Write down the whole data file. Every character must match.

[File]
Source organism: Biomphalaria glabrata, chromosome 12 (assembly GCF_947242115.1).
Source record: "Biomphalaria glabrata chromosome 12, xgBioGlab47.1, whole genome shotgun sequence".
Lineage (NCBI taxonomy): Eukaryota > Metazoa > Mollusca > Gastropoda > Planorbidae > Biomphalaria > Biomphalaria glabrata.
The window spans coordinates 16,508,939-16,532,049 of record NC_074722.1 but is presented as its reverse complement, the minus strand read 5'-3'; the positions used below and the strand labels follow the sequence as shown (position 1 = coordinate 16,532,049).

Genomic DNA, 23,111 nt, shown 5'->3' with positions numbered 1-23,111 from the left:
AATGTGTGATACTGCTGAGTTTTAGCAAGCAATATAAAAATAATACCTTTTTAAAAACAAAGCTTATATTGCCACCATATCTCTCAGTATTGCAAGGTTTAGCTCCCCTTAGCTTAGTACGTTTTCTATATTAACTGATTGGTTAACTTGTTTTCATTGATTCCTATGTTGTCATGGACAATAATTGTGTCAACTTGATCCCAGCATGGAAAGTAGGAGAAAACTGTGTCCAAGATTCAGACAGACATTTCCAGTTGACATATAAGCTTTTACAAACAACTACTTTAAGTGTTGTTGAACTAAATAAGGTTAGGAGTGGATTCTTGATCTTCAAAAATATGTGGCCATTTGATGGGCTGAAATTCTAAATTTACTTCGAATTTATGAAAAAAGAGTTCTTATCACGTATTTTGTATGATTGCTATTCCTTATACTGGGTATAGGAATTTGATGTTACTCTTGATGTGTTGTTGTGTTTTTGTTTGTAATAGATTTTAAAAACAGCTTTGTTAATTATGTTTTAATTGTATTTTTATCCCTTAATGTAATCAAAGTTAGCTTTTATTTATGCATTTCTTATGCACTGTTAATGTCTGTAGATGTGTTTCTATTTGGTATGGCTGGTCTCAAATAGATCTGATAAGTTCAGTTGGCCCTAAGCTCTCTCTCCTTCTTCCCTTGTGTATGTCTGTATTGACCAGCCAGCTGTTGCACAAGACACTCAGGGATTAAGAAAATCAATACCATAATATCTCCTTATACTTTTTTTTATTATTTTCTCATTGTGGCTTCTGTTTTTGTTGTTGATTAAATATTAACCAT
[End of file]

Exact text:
Source organism: Biomphalaria glabrata, chromosome 12 (assembly GCF_947242115.1).
Source record: "Biomphalaria glabrata chromosome 12, xgBioGlab47.1, whole genome shotgun sequence".
Lineage (NCBI taxonomy): Eukaryota > Metazoa > Mollusca > Gastropoda > Planorbidae > Biomphalaria > Biomphalaria glabrata.
The window spans coordinates 16,508,939-16,532,049 of record NC_074722.1 but is presented as its reverse complement, the minus strand read 5'-3'; the positions used below and the strand labels follow the sequence as shown (position 1 = coordinate 16,532,049).

Genomic DNA, 23,111 nt, shown 5'->3' with positions numbered 1-23,111 from the left:
AATGTGTGATACTGCTGAGTTTTAGCAAGCAATATAAAAATAATACCTTTTTAAAAACAAAGCTTATATTGCCACCATATCTCTCAGTATTGCAAGGTTTAGCTCCCCTTAGCTTAGTACGTTTTCTATATTAACTGATTGGTTAACTTGTTTTCATTGATTCCTATGTTGTCATGGACAATAATTGTGTCAACTTGATCCCAGCATGGAAAGTAGGAGAAAACTGTGTCCAAGATTCAGACAGACATTTCCAGTTGACATATAAGCTTTTACAAACAACTACTTTAAGTGTTGTTGAACTAAATAAGGTTAGGAGTGGATTCTTGATCTTCAAAAATATGTGGCCATTTGATGGGCTGAAATTCTAAATTTACTTCGAATTTATGAAAAAAGAGTTCTTATCACGTATTTTGTATGATTGCTATTCCTTATACTGGGTATAGGAATTTGATGTTACTCTTGATGTGTTGTTGTGTTTTTGTTTGTAATAGATTTTAAAAACAGCTTTGTTAATTATGTTTTAATTGTATTTTTATCCCTTAATGTAATCAAAGTTAGCTTTTATTTATGCATTTCTTATGCACTGTTAATGTCTGTAGATGTGTTTCTATTTGGTATGGCTGGTCTCAAATAGATCTGATAAGTTCAGTTGGCCCTAAGCTCTCTCTCCTTCTTCCCTTGTGTATGTCTGTATTGACCAGCCAGCTGTTGCACAAGACACTCAGGGATTAAGAAAATCAATACCATAATATCTCCTTATACTTTTTTTTATTATTTTCTCATTGTGGCTTCTGTTTTTGTTGTTGATTAAATATTAACCAT